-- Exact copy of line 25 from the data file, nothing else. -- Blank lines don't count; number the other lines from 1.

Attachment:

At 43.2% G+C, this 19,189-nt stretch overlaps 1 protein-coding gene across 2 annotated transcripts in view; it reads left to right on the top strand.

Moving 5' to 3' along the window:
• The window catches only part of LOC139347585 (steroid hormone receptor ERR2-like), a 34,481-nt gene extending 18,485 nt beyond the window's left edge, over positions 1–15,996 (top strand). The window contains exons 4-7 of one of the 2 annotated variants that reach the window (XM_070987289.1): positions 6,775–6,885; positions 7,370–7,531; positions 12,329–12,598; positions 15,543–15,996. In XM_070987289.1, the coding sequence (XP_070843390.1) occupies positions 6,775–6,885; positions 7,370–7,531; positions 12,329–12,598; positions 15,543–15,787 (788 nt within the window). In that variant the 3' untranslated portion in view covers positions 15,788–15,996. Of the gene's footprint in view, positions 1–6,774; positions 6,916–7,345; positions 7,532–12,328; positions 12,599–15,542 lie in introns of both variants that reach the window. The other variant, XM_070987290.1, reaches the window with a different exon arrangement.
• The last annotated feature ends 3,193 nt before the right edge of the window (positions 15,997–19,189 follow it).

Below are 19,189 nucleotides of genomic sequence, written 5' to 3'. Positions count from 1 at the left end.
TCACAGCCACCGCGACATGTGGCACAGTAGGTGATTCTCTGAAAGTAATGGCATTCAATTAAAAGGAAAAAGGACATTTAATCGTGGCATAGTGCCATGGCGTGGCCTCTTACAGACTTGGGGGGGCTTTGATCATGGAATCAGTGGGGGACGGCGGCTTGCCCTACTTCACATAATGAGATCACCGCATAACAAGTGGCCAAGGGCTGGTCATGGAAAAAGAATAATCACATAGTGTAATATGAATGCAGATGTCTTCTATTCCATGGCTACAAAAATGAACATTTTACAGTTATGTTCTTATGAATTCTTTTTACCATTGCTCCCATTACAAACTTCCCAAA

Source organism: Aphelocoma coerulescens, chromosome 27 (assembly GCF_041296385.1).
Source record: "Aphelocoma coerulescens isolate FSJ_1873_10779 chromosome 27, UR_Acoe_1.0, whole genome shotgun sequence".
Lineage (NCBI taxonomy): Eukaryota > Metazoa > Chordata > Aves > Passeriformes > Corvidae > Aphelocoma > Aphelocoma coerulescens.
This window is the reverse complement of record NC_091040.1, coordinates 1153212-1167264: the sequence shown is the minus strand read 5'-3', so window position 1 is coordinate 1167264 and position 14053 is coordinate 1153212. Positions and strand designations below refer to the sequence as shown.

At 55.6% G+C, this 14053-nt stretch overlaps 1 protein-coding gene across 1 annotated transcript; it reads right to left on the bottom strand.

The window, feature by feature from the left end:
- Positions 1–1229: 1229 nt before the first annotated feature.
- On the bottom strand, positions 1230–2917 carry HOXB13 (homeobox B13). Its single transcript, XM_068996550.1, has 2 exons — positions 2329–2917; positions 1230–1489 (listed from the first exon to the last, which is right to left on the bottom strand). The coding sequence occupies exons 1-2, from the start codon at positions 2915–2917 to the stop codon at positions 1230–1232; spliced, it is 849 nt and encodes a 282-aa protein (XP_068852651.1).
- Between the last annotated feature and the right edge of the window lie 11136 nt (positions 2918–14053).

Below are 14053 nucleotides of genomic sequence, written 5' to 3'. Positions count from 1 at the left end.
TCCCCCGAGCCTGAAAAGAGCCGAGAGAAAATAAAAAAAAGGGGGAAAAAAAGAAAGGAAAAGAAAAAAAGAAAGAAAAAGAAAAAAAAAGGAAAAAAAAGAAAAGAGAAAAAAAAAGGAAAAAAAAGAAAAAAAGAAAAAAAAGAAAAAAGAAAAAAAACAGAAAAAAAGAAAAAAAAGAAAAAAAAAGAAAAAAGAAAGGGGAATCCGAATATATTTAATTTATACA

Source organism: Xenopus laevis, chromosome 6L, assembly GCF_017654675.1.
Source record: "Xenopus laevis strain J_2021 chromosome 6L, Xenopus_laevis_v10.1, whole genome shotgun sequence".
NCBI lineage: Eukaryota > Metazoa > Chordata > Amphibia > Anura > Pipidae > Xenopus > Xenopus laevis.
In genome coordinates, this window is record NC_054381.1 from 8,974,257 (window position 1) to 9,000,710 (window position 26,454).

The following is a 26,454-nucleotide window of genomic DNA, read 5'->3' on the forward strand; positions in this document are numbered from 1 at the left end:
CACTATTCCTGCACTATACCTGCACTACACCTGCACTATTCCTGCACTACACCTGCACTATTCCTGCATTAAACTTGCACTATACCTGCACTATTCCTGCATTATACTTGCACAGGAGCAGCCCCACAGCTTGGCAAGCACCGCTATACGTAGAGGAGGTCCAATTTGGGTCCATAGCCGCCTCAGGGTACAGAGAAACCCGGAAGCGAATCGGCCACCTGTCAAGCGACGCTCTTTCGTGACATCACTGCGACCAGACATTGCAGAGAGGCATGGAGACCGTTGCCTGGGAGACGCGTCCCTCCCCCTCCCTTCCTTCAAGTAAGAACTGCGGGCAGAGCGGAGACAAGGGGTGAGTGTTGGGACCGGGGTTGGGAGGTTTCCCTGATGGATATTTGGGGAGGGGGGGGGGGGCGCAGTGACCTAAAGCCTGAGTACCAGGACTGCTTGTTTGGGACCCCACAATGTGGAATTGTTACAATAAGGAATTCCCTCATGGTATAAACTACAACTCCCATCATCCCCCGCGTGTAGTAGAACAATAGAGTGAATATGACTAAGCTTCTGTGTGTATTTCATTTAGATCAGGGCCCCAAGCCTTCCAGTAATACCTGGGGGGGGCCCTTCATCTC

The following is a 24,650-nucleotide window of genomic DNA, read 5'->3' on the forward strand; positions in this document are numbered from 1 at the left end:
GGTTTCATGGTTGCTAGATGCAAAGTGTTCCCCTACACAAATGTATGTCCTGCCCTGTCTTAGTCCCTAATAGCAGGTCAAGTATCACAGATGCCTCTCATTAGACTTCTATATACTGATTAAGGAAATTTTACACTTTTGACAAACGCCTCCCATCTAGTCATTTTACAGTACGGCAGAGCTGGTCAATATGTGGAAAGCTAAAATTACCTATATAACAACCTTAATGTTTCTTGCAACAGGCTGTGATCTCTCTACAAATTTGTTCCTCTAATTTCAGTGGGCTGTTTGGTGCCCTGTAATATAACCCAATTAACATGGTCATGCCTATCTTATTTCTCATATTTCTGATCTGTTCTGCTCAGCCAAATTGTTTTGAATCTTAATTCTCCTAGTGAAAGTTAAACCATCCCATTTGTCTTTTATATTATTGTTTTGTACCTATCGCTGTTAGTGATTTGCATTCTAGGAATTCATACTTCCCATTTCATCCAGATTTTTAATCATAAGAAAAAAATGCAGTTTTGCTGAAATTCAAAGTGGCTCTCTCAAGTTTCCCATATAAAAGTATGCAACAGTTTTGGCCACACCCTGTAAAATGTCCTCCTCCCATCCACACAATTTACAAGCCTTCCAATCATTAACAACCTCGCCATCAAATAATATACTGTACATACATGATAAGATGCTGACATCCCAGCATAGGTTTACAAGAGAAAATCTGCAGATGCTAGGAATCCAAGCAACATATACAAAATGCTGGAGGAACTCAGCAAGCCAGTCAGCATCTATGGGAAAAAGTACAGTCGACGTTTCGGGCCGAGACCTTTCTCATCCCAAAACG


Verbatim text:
GGTTTCATGGTTGCTAGATGCAAAGTGTTCCCCTACACAAATGTATGTCCTGCCCTGTCTTAGTCCCTAATAGCAGGTCAAGTATCACAGATGCCTCTCATTAGACTTCTATATACTGATTAAGGAAATTTTACACTTTTGACAAACGCCTCCCATCTAGTCATTTTACAGTACGGCAGAGCTGGTCAATATGTGGAAAGCTAAAATTACCTATATAACAACCTTAATGTTTCTTGCAACAGGCTGTGATCTCTCTACAAATTTGTTCCTCTAATTTCAGTGGGCTGTTTGGTGCCCTGTAATATAACCCAATTAACATGGTCATGCCTATCTTATTTCTCATATTTCTGATCTGTTCTGCTCAGCCAAATTGTTTTGAATCTTAATTCTCCTAGTGAAAGTTAAACCATCCCATTTGTCTTTTATATTATTGTTTTGTACCTATCGCTGTTAGTGATTTGCATTCTAGGAATTCATACTTCCCATTTCATCCAGATTTTTAATCATAAGAAAAAAATGCAGTTTTGCTGAAATTCAAAGTGGCTCTCTCAAGTTTCCCATATAAAAGTATGCAACAGTTTTGGCCACACCCTGTAAAATGTCCTCCTCCCATCCACACAATTTACAAGCCTTCCAATCATTAACAACCTCGCCATCAAATAATATACTGTACATACATGATAAGATGCTGACATCCCAGCATAGGTTTACAAGAGAAAATCTGCAGATGCTAGGAATCCAAGCAACATATACAAAATGCTGGAGGAACTCAGCAAGCCAGTCAGCATCTATGGGAAAAAGTACAGTCGACGTTTCGGGCCGAGACCTTTCTCATCCCAAAACG